6. Probe – place your prone through the temperature of your steaks. If you have multiple steaks then we would recommend taking them out of the oven at around 10 minutes and checking the temperatures of all of them.
  7. Remove the steaks – if you are looking for steaks that are medium-rare, then you’ll need to pull them out of the oven when they have reached 120 – 125 degrees. However, if you like a little more well-done, then you should leave them in the oven for a little longer.

Once you have removed the tri-tips from the oven, the carry-over heat should raise the temperature to around 130-degrees.

Once you have left them to cool for around 10 minutes, then cut against the grain of each steak before putting them on a plate to serve.

We would recommend serving these steaks with mashed potatoes.

What Is the Best Internal Temperature for Cooking Mahi Mahi Compared to Tri-Tip?

When cooking Mahi Mahi, the best temperature to cook Mahi Mahi is around 137°F. For Tri-Tip, the internal temperature should reach 130-135°F for a medium-rare result. It’s important to use a meat thermometer to ensure the perfect doneness for both dishes.

How To Cook Chili-Rubbed Tri-tip

Next up, we have some dry rub tips that you can use for cooking your tri-tip to within an inch of perfection. These are great for making tri-tip tacos. The ingredients are as follows:

  • Tri-tip steak – this should be around 1.5 – 2.5-pounds
  • Chili powder – this should be around 2 tablespoons, depending on how many tri-tips that you are cooking.
  • Cumin – this should be around 2.5 tablespoons
  • Garlic salt – this should be around one quarter of a teaspoon
  • Onion powder – again, this should be around one quarter of a teaspoon

Bear in mind that during this recipe you’ll need to slice up these tri-tips so they are thin and will grill quicker.

You should serve these with warm tortillas.

The Best Sides For Tri-Tips

Now that we’ve shown you how to cook tri-tips, you might still be left scratching your head trying to think of which sides you’ll want to serve with them.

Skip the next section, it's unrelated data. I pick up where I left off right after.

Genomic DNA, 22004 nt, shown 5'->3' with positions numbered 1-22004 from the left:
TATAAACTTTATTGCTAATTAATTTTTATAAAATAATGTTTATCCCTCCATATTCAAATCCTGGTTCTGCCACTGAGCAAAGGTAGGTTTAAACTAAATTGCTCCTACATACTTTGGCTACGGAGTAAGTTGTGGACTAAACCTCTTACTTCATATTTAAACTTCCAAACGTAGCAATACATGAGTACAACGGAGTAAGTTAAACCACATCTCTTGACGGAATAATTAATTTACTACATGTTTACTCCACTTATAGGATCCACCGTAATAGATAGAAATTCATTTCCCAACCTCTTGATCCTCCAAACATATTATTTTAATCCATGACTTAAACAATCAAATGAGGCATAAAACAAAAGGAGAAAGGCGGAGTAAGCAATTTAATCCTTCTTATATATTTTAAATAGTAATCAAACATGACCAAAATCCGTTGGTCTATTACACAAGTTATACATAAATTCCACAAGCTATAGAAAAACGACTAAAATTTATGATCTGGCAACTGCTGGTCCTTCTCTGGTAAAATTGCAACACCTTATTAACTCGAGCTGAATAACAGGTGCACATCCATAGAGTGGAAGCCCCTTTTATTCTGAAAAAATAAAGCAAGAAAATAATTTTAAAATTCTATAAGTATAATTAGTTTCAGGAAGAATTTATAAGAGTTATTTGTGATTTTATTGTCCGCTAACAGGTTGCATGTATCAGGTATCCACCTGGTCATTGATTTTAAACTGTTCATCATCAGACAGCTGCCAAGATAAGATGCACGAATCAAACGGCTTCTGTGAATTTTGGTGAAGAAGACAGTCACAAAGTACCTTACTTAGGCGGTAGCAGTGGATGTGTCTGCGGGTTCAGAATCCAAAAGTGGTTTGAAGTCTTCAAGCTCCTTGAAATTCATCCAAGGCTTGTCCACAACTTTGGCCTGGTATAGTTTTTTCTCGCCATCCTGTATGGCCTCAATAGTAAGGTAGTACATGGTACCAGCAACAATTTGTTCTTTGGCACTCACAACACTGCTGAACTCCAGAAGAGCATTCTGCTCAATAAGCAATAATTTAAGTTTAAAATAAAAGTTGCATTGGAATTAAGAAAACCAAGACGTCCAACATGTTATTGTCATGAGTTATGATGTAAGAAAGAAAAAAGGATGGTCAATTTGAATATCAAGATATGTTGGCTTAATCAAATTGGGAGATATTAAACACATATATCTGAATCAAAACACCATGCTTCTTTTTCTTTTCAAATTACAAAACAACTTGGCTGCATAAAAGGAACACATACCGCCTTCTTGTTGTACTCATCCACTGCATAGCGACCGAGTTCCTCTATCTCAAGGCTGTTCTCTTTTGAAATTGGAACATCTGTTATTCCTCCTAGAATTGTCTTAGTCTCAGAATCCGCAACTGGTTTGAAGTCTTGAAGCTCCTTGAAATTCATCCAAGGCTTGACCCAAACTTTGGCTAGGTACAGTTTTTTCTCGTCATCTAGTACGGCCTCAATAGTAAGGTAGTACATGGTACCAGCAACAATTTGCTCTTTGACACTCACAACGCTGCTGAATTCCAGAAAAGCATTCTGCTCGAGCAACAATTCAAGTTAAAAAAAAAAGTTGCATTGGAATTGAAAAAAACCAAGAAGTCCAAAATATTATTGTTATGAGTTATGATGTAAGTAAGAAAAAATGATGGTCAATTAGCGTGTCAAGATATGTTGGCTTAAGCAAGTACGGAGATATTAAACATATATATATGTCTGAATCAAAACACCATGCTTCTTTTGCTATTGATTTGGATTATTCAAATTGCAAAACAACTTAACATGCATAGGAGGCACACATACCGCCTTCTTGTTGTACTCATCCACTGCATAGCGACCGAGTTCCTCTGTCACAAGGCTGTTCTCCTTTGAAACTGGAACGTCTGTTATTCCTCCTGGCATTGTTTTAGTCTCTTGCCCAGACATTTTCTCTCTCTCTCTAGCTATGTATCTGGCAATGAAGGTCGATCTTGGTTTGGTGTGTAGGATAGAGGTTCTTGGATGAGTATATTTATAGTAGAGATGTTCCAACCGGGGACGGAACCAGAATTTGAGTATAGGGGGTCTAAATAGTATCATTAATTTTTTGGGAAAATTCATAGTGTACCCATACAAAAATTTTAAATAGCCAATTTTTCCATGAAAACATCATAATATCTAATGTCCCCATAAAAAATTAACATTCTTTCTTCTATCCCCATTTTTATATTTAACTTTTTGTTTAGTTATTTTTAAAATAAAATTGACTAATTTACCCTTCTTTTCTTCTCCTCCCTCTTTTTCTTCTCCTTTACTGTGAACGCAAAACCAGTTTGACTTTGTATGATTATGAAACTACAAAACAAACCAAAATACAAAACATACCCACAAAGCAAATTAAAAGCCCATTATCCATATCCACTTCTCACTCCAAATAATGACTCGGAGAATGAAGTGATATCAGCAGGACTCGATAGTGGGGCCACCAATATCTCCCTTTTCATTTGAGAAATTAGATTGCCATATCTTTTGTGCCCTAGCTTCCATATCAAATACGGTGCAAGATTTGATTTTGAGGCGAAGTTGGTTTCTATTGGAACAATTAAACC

Well, if you have the right equipment and ingredients, then there are some great sides that you can serve with this beef.

Sous Vide Tri-Tip

This will require a sous vide machine, but it is an effective method of preparing your tri-tips. You can then complete the cooking with a skillet or on a propane or charcoal grill.

  1. Preheat water – you’ll need to heat up a dish of water to around 120-degrees Fahrenheit.
  2. Zip up your tri-tip – take your tri-tip and place it in a sealable freezer bag. You can rub or marinade it with any dry rub or oil that you want.
  3. Submerge your tri-tip – once the water is heated adequately, then you submerge it in the freezer bag. Keep it in the water for around 2 hours.
  4. Prepare a skillet – 10 minutes before the tri-tip is ready to remove from the water, you’ll need to heat up an iron skillet with some olive oil over a medium heat.
  5. Remove your tri-tip – once the tri-tip is ready to be removed, take it out of your bath. You’ll need to pat it dry.
  6. Place on the skillet – then you’ll need to start searing the tri-tip on both sides. This will only take about 3 minutes.
  7. Serve – when you feel that the tri-tip has been cooked all the way through, slice it up and serve it on a plate with your favorite sides.

There are plenty of sides that you can serve these tri-tips with. You can buy pinquito beans in a can.

They’re found in Southern California and have a pink and round look much like a pinto bean.


We hope that our tips for cooking tri-tips to the perfect temperature has helped you when tackling this dish next.

Make sure that you have decent cooking utensils before trying to cook this meat.

You should also bear in mind the correct slicing technique, as this will effect the time it takes to cook a tri-tip.

Tommy Hall